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DPNR BEACH ADVISORY: Two Beaches on St. Thomas and Two on St. Croix Are Deemed Not Safe For Swimming or Fishing

MULTIPLE VIOLATIONS: RAINBOW BEACH in Frederiksted, St. Croix has been cited several times in the last year as being a beach not suitable for swimming or fishing according to the Department of Planning and Natural Resources.

FREDERIKSTED — Two beaches on St. Thomas and two on St. Croix failed in water quality testing done by the Department of Planning and Natural Resources (DPNR) this week and are not considered safe to swim or fish in.

DPNR said this afternoon that Bolongo Bay and Vessup Bay Beaches in St. Thomas and Rainbow Beach in Frederiksted and Halfpenny Beach on the South Shore of St. Croix should be avoided by swimmers and fishermen because the waters around it do not meet established federal water safety standards.

The agency said that it tested 34 “designated” beaches from Feb. 13 to 17 on St. Croix, St. Thomas and St. John.

DPNR has been testing the ocean waters in Tier 1 Coastal Zone Management areas since 2004 after the federal Beach Act was passed by Congress as an extension to the clean water act in 2000, DPNR Environmental Engineer Benjamin Keularts said.

The local agency tests ocean waters in areas that are used by the greatest number of people, are popular with water enthusiasts and have the greatest accessibility to the public, Keularts, who is the TPDES Permit Administrator in the Water Pollution Control Program for DPNR, said.

DPNR has been testing the waters in the territory out of a “concern for human health” and because it is mandated by the U.S. government under the Clean Water Act, he said.

Rainwater runoff is the greatest threat to clean ocean water in the Virgin Islands and DPNR is testing for ocean waters that “do not meet water quality standards because they exceed the established Enterococci bacteria threshold.”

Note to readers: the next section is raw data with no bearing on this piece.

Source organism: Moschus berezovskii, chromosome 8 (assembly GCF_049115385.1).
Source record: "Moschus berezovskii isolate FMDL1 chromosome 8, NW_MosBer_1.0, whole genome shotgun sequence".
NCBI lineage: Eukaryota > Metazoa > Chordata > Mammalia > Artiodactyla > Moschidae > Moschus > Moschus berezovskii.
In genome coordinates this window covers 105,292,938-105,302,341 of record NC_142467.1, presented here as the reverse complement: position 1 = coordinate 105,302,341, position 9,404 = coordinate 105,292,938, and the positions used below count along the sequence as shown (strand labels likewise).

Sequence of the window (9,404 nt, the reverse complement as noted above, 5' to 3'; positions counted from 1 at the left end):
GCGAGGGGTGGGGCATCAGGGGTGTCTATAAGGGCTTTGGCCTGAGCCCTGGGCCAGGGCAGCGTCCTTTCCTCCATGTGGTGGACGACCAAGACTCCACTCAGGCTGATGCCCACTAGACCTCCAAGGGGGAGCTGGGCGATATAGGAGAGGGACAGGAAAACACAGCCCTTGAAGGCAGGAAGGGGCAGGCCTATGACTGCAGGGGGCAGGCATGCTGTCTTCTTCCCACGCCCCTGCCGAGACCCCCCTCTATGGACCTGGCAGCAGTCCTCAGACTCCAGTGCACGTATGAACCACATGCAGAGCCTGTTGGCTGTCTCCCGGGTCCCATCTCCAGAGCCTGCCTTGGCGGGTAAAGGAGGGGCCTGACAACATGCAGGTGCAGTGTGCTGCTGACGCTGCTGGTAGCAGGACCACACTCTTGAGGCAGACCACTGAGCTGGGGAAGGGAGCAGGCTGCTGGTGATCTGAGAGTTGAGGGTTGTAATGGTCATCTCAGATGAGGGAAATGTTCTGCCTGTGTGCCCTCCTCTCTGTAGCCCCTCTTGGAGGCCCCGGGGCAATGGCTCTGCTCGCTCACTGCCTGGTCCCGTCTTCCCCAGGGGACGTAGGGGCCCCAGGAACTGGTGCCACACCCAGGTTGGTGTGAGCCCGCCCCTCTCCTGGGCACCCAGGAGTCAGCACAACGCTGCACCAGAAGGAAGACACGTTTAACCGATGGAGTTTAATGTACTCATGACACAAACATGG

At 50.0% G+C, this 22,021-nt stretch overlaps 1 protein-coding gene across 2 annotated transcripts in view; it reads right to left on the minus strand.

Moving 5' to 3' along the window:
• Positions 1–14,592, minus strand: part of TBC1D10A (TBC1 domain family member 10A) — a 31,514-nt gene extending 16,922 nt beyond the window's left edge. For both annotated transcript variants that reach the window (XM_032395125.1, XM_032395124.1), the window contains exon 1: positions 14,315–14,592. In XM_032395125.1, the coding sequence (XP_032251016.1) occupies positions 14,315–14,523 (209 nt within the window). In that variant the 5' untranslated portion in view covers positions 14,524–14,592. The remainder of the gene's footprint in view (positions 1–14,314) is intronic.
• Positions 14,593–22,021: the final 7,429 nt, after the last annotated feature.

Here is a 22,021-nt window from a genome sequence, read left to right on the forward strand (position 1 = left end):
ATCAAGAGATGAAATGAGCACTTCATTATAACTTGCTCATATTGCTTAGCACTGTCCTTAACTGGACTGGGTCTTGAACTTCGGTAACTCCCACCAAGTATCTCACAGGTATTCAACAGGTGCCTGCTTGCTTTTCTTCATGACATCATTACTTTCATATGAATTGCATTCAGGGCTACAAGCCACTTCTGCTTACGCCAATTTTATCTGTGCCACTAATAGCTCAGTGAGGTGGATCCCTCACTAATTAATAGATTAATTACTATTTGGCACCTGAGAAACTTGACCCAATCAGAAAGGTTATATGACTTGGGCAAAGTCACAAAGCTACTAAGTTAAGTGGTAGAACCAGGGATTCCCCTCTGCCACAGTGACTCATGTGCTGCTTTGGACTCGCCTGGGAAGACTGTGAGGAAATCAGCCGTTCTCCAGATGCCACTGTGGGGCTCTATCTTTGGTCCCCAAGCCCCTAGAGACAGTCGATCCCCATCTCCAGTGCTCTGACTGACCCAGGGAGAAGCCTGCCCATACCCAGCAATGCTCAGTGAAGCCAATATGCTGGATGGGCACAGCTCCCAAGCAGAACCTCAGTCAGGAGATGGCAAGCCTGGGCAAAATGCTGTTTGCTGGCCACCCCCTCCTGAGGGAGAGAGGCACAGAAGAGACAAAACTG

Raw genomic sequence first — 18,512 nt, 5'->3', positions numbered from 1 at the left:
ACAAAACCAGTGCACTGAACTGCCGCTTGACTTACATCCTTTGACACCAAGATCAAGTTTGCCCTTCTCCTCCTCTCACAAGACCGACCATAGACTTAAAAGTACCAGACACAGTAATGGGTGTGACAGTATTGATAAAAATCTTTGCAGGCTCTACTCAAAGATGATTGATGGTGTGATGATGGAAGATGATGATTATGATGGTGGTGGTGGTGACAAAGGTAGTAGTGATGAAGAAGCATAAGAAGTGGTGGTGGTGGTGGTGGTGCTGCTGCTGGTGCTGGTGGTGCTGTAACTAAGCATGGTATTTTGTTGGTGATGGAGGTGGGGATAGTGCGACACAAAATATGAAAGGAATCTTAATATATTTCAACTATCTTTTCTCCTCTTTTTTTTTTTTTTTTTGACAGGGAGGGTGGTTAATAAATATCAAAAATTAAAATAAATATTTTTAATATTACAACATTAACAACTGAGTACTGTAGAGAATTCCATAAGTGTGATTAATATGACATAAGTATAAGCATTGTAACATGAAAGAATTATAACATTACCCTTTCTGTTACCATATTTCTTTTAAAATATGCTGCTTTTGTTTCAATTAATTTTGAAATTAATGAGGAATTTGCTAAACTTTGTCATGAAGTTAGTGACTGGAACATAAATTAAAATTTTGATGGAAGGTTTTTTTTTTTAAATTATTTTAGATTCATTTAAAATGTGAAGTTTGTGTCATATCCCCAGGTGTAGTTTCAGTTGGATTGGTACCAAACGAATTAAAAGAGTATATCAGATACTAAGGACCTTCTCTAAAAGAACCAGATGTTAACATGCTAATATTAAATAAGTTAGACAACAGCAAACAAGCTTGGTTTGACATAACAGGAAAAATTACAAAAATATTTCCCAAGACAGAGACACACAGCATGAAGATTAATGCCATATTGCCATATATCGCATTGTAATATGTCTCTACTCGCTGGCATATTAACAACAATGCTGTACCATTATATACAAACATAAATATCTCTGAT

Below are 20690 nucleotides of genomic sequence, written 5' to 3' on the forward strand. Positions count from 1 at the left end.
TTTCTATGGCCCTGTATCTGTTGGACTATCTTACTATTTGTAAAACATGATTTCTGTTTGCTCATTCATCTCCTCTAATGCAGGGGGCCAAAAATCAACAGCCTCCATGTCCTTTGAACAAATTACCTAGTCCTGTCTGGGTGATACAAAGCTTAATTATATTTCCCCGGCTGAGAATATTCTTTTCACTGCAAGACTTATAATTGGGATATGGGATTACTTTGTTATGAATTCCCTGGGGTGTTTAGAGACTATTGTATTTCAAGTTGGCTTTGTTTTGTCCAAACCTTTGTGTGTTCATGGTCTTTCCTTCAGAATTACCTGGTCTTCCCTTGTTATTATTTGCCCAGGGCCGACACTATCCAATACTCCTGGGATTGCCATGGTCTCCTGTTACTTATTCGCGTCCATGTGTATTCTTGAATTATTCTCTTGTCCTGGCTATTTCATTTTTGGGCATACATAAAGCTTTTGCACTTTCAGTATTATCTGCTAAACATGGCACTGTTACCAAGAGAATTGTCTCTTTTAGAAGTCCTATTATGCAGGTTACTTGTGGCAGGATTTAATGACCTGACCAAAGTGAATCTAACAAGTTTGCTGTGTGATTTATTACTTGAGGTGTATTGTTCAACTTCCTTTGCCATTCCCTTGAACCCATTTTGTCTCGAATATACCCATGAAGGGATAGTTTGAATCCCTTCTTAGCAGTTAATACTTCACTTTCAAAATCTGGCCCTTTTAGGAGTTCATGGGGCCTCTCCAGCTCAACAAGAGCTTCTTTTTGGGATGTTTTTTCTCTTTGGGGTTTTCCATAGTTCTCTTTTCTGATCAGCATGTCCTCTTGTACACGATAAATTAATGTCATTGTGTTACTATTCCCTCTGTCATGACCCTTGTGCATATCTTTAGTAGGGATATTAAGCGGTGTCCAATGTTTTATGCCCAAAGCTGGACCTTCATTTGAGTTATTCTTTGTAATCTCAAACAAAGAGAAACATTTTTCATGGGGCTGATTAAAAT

Enterococci are potentially-infectious bacteria common in the feces of warm-blooded animals, including humans. In 1986, the U.S. Environmental Protection Agency (EPA) recommended using enterococci in place of fecal coliform bacteria as the preferred indicator of fecal pollution and health risk in marine water.

High levels of Enterococci bacteria and turbidity may be caused by runoff due to heavy rains, heavy marine vessel traffic, high wave activity near the shoreline, irresponsible recreational use, etc. Runoff can consist of sediment, pesticides, animal feces and oil & grease, all of which are harmful to the waters of the territory.

DPNR said it will continue to monitor these popular swimming and also recommends that you use your own discretion when swimming or fishing at the designated beaches.

If the waters appear muddy or murky or have foul odors, do not swim or fish. For additional information regarding water quality call the Division of Environmental Protection at (340) 773-1082 in St. Croix.

The following beaches meet established water quality standards and ARE considered safe for swimming or fishing:

St. Croix

Buccaneer, Protestant Cay, Cane Bay, Cramer Park, Dorsch, Princess Condo Row, Pelican Cove (Comorant), Chenay Bay, New Fort (Ft. Louise Augusta), Halfpenny, Rainbow, Shoys,  Stoney Ground and Frederiksted public beach

St. Thomas

Coki Point, Bolongo Bay, Hull Bay, Lindquist, Bluebeards, Sapphire, Lindbergh Bay, John Brewers Bay, Magens Bay Beach, Vessup Bay, Water Bay, Secret Harbor and Limetree Bay

St. John

Great Cruz Bay, Frank Bay, Oppenheimer and Cruz Bay

 

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The Author

John McCarthy

John McCarthy

John McCarthy has been reporting on the U.S. Virgin Islands since 1989. He is originally from Detroit, Michigan.

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